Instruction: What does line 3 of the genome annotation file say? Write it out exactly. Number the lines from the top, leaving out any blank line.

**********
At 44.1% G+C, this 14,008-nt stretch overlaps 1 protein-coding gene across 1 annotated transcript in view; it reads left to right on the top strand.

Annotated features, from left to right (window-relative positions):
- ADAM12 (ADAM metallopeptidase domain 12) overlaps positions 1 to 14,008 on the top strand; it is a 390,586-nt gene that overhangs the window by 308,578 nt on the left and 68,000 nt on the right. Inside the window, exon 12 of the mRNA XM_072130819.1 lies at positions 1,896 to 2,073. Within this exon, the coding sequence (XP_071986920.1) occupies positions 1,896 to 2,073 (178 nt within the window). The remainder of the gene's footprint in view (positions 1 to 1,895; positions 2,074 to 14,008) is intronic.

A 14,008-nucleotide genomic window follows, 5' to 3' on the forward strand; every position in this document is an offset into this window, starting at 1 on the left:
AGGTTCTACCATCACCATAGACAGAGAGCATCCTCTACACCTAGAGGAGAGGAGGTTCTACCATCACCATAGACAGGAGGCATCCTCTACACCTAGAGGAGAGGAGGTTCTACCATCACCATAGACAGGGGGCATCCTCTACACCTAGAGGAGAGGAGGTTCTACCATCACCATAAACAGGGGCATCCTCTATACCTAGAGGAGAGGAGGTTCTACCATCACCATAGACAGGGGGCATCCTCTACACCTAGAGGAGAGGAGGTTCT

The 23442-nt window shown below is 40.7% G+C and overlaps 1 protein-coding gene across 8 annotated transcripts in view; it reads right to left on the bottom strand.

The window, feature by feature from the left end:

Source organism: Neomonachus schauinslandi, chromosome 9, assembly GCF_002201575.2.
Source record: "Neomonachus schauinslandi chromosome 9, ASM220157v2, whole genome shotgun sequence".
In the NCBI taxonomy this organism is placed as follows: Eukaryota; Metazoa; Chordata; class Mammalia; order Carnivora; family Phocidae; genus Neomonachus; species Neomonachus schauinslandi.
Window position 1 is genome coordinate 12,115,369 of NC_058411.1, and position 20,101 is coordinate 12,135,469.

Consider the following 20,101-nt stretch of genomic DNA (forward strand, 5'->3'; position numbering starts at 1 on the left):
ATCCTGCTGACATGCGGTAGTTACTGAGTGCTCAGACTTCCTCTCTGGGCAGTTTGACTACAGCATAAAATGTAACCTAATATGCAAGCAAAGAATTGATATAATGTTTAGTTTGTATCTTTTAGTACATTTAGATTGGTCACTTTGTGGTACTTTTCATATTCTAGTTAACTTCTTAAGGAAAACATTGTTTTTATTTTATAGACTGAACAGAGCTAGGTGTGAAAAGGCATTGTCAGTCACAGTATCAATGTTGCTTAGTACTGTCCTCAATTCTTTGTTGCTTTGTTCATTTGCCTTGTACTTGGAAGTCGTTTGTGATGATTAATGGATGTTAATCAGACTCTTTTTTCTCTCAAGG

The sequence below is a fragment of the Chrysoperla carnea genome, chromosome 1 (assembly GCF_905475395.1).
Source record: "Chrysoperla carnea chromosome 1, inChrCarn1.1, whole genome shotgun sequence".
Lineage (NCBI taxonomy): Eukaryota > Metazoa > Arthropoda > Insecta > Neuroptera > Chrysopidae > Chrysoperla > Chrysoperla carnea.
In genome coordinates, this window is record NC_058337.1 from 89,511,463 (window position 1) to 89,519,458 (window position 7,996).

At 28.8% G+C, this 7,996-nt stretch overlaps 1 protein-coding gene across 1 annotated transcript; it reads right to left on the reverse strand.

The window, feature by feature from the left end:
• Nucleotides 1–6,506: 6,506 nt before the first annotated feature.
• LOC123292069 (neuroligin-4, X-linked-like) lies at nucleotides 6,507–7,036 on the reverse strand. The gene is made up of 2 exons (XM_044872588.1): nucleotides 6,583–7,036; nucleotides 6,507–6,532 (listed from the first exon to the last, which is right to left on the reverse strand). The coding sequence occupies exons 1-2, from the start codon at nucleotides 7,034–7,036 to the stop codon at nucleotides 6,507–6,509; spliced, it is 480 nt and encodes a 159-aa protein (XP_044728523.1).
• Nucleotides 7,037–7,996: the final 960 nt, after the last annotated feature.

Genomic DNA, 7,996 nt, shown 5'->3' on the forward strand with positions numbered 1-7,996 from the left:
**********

- ADAM12 (ADAM metallopeptidase domain 12) overlaps positions 1 to 14,008 on the top strand; it is a 390,586-nt gene that overhangs the window by 308,578 nt on the left and 68,000 nt on the right. Inside the window, exon 12 of the mRNA XM_072130819.1 lies at positions 1,896 to 2,073. Within this exon, the coding sequence (XP_071986920.1) occupies positions 1,896 to 2,073 (178 nt within the window). The remainder of the gene's footprint in view (positions 1 to 1,895; positions 2,074 to 14,008) is intronic.